Texas Women and Ranching


The realm of ranching history has long been dominated by men, from tales—tall or true—of cowboys and cattlemen, to a century’s worth of male writers and historians who have been the primary chroniclers of Texas history. As women’s history has increasingly gained a foothold not only as a field worthy of study but as a bold and innovative way of understanding the past, new generations of scholars are rethinking the once-familiar settings of the past. In doing so, they reveal that women not only exercised agency in otherwise constrained environments but were also integral to the ranching heritage that so many Texans hold dear.

Texas Women and Ranching: On the Range, at the Rodeo, and in Their Communities explores a variety of roles women played on the western ranch. The essays here cover a range of topics, from early Tejana businesswomen and Anglo philanthropists to rodeos and fence-cutting range wars. The names of some of the women featured may be familiar to those who know Texas ranching history—Alice East and Frances Kallison, for example. Others came from less well-known or wealthy families. In every case, they proved themselves to be resourceful women and unique individuals who survived by their own wits in cattle country.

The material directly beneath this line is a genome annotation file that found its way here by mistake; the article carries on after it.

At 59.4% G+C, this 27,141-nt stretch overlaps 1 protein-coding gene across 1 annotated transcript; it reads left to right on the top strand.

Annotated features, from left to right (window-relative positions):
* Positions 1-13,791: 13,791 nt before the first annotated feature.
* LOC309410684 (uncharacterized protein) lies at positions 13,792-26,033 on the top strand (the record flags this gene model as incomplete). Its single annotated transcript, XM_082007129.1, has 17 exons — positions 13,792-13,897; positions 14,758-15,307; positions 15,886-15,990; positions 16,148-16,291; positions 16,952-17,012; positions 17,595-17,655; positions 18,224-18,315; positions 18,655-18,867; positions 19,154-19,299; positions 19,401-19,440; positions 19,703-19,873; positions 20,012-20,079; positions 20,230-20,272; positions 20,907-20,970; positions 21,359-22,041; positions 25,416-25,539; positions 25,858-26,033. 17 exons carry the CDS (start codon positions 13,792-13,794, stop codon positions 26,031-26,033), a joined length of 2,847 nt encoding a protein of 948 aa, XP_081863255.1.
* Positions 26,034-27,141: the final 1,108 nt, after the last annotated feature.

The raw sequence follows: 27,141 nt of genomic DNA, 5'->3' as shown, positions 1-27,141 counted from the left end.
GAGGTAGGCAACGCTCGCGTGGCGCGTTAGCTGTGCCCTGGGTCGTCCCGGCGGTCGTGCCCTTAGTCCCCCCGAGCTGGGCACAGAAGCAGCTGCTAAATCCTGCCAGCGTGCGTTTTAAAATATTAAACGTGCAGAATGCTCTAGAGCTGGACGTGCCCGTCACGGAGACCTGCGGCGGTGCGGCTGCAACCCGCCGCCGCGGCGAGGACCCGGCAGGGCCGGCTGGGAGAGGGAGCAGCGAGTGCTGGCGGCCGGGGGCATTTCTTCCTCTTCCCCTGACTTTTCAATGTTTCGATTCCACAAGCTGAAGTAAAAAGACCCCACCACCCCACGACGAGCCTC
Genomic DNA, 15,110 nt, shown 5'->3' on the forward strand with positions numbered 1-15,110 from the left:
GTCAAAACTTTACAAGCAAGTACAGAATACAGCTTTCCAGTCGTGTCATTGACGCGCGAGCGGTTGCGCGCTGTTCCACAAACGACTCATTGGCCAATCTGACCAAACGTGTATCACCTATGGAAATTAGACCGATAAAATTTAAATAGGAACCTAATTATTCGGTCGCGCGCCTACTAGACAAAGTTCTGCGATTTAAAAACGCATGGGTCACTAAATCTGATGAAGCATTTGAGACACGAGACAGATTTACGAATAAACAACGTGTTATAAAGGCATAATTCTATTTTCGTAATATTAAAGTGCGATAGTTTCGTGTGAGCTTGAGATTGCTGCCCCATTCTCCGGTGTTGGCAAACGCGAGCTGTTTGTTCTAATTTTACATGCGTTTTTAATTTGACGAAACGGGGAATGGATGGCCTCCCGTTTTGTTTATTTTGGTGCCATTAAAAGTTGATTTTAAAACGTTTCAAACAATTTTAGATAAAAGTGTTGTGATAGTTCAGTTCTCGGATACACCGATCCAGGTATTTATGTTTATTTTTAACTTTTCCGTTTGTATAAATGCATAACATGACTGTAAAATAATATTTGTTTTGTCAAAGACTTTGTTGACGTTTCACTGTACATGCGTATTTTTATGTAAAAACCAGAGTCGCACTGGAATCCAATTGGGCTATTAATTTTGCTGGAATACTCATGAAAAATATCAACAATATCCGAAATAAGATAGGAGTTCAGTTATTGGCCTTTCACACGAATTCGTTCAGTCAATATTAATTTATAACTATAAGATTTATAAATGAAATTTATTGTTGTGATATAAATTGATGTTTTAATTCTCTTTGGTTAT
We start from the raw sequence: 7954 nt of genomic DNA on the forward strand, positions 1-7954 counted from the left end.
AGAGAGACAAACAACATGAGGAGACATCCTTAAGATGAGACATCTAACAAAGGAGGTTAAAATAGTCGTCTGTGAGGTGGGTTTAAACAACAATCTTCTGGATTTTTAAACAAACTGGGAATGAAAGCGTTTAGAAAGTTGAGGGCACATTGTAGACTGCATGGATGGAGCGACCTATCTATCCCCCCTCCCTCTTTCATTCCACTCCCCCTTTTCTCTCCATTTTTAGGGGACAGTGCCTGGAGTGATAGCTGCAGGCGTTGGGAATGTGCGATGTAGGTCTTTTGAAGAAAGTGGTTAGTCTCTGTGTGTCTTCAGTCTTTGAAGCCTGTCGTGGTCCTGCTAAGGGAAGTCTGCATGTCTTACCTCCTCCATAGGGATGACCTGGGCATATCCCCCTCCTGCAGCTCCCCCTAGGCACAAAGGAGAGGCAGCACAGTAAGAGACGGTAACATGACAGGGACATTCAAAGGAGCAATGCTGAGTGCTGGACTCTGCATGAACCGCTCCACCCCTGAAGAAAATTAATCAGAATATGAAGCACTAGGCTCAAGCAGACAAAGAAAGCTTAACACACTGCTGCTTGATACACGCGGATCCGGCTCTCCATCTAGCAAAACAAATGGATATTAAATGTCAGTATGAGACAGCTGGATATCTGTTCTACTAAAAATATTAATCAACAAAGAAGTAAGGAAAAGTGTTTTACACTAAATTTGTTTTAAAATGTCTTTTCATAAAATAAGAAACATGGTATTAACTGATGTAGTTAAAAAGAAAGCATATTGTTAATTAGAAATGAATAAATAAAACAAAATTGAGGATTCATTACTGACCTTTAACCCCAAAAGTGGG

This book is a major contribution to several fields—Texas history, western history, and women’s history—that are, at last, beginning to converge.

What folks are saying:

“In these essays, the editors have opened up a valuable and much needed study of Texas women and ranching—from early Tejanas in South Texas to women ranchers in the Panhandle, from women in the Fence-Cutting Wars to all-female rodeos, from King Ranch descendant Alice East to a female historian in the saddle—it is all engagingly covered.”—Frances B. Vick, coauthor of Petra’s Legacy: The South Texas Ranching Empire of Petra Vela and Mifflin Kenedy

Texas Women and Ranching is not only an enjoyable read, but it also fills an important gap in our knowledge of Texas ranching and women's history with innovative and varied research.” —Angela Boswell, author of Women in Texas History

"A beacon shining a light on a new perspective through which all historians should assess the question, 'How does what I am studying relate to women?'" Sylvia Gann Mahoney, author College Rodeo: From Show to Sport

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